Mr. Trump’s appearance in this town of 77,000 on Wednesday night — where he referred to President Barack Obama by his middle name, “Hussein,” and claimed, inaccurately, that the virus was “rounding the corner” — was not intended to win back the suburban women voters who have drifted away from him over the past four years. That is a hill too steep to climb at this point, in this state: Some internal polls show Mr. Trump trailing Mr. Biden by double digits in the suburbs. The rally’s purpose, campaign aides said, was to activate his base. There was the added practical matter of simply securing a friendly venue in the middle of a pandemic that would allow him to hold a mass gathering for more than 20,000 fans.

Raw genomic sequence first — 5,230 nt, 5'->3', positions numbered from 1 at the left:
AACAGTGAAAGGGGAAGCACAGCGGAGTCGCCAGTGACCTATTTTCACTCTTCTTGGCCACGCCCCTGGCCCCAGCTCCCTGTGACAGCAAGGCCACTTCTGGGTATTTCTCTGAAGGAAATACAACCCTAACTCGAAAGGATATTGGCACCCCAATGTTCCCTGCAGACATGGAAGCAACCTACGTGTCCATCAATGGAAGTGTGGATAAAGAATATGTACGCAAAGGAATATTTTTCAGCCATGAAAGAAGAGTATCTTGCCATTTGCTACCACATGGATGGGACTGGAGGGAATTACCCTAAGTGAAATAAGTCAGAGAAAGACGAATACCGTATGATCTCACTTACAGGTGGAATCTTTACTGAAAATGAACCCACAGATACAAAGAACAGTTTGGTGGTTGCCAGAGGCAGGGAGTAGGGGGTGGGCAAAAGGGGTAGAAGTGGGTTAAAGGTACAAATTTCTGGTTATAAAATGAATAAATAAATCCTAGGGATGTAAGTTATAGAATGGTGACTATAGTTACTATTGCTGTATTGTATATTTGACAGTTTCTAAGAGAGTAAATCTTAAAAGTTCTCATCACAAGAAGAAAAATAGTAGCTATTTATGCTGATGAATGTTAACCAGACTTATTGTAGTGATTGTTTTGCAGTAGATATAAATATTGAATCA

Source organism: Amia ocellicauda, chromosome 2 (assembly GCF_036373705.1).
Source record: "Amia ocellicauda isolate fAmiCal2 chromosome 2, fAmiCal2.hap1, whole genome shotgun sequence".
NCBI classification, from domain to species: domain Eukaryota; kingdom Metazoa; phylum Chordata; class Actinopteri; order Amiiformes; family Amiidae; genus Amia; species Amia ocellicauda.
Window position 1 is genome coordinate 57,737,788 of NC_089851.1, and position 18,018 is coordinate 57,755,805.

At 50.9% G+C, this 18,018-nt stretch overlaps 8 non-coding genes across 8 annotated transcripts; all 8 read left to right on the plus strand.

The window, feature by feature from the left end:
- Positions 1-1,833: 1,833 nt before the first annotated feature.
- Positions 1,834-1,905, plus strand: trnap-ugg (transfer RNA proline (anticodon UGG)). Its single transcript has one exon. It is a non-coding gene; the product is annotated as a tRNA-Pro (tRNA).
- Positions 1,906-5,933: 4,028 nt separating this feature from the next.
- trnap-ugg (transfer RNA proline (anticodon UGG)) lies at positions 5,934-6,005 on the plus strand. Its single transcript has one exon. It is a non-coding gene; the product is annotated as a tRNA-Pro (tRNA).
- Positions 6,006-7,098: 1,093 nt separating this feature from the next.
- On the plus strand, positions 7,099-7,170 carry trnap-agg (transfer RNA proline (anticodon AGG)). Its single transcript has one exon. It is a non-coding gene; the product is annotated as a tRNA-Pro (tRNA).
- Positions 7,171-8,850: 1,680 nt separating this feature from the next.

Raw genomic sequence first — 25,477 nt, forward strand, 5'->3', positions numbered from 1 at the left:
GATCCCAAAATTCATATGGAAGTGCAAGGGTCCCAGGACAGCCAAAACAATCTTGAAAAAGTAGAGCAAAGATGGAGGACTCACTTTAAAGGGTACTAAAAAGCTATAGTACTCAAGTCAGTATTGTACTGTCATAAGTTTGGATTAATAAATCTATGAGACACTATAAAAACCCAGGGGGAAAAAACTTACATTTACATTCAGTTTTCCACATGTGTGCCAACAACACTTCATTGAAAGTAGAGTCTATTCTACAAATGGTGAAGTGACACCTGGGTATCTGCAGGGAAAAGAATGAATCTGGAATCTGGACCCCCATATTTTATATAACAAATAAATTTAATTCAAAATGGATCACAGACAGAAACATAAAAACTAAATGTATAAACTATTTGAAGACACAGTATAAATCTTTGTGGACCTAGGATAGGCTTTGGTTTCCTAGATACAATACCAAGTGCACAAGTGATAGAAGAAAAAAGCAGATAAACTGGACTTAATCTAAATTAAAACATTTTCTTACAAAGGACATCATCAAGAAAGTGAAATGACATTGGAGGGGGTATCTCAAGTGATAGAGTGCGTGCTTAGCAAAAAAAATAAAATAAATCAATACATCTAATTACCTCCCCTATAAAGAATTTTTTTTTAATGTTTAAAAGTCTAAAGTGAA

“They don’t go to Raleigh or Charlotte,” said Morgan Jackson, a Democratic strategist based in North Carolina. “They’re going to Gastonia and Selma and Greenville. They’re playing the outer game to rally his base. They’ve given up on the Mecklenburg County suburban area. I think they’ve given up here on those votes.”

The Trump campaign’s decision to send the candidate to a conservative county he is sure to win may not be a sign of strength. But it is probably his best shot at rallying enough voters to prevail in North Carolina, where Mr. Trump’s most optimistic campaign officials think he will eke out a victory margin of less than 100,000 votes (four years ago, Mr. Trump won the state by about 173,000 votes).